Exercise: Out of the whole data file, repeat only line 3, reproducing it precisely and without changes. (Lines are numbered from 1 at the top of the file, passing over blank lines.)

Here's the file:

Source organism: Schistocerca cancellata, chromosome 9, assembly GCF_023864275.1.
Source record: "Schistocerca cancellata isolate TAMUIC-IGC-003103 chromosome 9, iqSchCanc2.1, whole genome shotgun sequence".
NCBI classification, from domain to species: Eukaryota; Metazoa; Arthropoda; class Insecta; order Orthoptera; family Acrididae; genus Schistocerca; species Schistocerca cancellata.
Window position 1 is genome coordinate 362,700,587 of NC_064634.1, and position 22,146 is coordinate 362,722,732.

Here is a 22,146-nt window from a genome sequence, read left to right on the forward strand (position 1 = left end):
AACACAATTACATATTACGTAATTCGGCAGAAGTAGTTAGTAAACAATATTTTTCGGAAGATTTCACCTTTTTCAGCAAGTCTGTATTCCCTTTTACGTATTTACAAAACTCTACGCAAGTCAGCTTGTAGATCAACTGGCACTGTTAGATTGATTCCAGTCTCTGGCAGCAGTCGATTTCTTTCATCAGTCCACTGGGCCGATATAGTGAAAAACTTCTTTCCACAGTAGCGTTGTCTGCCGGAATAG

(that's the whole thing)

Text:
NCBI classification, from domain to species: Eukaryota; Metazoa; Arthropoda; class Insecta; order Orthoptera; family Acrididae; genus Schistocerca; species Schistocerca cancellata.